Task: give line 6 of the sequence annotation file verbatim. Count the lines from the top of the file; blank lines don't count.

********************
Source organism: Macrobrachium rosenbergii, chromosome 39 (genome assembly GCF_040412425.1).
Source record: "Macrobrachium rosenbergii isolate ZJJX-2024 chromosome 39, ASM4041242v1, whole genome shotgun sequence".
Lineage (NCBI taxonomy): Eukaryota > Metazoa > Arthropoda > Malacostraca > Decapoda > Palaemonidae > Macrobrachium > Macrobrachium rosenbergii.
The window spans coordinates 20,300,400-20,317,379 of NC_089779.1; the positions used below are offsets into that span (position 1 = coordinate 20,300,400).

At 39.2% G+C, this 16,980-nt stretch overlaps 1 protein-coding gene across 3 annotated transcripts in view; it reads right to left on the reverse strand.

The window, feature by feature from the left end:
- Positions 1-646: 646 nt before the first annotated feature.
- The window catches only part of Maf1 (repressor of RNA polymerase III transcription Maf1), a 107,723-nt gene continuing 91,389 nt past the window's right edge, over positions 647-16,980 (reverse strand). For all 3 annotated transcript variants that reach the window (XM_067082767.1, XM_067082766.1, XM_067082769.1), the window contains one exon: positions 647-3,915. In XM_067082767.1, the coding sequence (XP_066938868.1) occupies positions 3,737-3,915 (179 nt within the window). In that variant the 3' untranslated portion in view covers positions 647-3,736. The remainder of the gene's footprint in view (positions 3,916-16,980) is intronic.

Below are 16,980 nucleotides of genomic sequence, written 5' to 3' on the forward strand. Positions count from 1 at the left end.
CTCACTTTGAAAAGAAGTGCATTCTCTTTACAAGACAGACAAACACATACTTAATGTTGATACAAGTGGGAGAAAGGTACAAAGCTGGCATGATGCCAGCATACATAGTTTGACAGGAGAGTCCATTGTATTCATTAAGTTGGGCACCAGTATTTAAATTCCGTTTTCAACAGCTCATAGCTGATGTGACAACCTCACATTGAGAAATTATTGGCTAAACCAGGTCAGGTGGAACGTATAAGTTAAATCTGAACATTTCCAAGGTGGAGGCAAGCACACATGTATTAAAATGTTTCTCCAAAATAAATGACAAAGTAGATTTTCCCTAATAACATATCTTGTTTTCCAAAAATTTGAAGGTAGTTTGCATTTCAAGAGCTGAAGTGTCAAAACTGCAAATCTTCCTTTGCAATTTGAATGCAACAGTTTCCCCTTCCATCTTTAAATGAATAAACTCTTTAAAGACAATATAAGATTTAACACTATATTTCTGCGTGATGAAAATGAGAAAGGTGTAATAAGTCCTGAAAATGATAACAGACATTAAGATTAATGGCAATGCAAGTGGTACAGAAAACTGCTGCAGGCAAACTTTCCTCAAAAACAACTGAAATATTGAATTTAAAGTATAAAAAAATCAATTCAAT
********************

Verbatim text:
The window, feature by feature from the left end: